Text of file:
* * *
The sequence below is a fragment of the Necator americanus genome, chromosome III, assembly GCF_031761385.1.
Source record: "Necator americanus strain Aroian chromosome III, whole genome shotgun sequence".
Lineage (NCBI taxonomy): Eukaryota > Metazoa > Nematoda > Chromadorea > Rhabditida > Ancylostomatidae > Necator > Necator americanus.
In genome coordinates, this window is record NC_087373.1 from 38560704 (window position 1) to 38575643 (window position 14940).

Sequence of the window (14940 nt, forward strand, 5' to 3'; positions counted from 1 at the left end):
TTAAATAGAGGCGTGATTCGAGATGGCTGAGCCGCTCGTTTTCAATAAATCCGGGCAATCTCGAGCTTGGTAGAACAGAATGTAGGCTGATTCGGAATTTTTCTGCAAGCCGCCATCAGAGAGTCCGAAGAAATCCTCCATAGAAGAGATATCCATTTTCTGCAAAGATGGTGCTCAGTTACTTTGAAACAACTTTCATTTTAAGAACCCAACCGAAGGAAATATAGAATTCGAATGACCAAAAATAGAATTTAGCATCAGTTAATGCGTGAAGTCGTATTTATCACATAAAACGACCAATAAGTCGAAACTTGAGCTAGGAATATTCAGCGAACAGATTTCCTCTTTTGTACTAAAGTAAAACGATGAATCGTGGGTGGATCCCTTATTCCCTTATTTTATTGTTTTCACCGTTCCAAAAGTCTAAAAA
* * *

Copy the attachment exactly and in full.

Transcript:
The sequence below is a fragment of the Necator americanus genome, chromosome III, assembly GCF_031761385.1.
Source record: "Necator americanus strain Aroian chromosome III, whole genome shotgun sequence".
Lineage (NCBI taxonomy): Eukaryota > Metazoa > Nematoda > Chromadorea > Rhabditida > Ancylostomatidae > Necator > Necator americanus.
In genome coordinates, this window is record NC_087373.1 from 38560704 (window position 1) to 38575643 (window position 14940).

Sequence of the window (14940 nt, forward strand, 5' to 3'; positions counted from 1 at the left end):
TTAAATAGAGGCGTGATTCGAGATGGCTGAGCCGCTCGTTTTCAATAAATCCGGGCAATCTCGAGCTTGGTAGAACAGAATGTAGGCTGATTCGGAATTTTTCTGCAAGCCGCCATCAGAGAGTCCGAAGAAATCCTCCATAGAAGAGATATCCATTTTCTGCAAAGATGGTGCTCAGTTACTTTGAAACAACTTTCATTTTAAGAACCCAACCGAAGGAAATATAGAATTCGAATGACCAAAAATAGAATTTAGCATCAGTTAATGCGTGAAGTCGTATTTATCACATAAAACGACCAATAAGTCGAAACTTGAGCTAGGAATATTCAGCGAACAGATTTCCTCTTTTGTACTAAAGTAAAACGATGAATCGTGGGTGGATCCCTTATTCCCTTATTTTATTGTTTTCACCGTTCCAAAAGTCTAAAAA